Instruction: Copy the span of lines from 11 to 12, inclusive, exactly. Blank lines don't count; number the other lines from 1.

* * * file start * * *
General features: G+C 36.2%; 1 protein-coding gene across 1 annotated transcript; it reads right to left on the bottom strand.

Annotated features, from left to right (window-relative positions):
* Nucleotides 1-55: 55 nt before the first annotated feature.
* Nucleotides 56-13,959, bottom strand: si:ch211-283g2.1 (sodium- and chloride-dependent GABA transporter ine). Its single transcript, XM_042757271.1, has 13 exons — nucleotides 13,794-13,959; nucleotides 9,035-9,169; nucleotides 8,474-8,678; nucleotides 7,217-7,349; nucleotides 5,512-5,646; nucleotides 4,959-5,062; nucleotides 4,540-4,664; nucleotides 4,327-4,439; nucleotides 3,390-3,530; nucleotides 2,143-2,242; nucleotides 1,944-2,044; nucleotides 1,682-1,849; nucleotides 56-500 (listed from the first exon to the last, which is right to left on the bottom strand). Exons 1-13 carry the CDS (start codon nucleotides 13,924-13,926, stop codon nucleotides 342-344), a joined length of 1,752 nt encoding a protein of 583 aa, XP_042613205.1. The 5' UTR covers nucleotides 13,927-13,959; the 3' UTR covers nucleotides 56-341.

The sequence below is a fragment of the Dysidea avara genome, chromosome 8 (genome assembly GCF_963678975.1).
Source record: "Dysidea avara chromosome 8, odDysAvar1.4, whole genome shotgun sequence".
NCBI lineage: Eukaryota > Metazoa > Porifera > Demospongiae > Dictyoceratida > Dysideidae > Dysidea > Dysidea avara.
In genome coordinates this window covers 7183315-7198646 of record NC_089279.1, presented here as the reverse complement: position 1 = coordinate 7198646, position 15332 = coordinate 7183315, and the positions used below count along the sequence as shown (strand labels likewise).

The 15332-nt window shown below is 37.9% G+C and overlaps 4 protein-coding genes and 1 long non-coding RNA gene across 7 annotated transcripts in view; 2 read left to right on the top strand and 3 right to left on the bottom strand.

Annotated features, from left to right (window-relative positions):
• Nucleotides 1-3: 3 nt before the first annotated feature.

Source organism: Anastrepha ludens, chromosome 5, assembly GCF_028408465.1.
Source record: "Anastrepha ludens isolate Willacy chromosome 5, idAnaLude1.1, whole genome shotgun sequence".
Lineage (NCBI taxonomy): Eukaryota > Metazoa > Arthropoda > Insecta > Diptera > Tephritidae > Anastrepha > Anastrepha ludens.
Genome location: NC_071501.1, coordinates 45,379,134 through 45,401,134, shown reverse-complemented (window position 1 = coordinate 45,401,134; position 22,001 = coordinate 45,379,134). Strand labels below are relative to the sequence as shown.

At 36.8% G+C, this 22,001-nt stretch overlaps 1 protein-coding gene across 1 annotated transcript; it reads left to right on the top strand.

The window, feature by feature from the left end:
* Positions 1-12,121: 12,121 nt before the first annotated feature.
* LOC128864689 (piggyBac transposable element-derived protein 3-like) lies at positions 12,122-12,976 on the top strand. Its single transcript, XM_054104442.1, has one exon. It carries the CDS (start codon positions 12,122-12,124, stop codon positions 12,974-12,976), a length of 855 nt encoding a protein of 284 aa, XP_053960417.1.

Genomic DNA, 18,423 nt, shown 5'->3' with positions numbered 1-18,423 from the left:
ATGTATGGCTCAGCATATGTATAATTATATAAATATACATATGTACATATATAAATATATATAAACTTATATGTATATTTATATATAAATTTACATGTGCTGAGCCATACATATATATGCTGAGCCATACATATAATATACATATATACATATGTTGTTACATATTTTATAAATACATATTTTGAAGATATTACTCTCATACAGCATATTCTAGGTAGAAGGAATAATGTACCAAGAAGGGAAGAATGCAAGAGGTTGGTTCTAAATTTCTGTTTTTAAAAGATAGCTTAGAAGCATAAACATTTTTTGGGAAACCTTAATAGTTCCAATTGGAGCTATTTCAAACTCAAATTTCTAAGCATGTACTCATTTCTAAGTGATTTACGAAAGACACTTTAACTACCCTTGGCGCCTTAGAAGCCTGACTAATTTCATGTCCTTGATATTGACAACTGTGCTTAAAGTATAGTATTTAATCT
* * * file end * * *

• Nucleotides 1-3: 3 nt before the first annotated feature.

Source organism: Anastrepha ludens, chromosome 5, assembly GCF_028408465.1.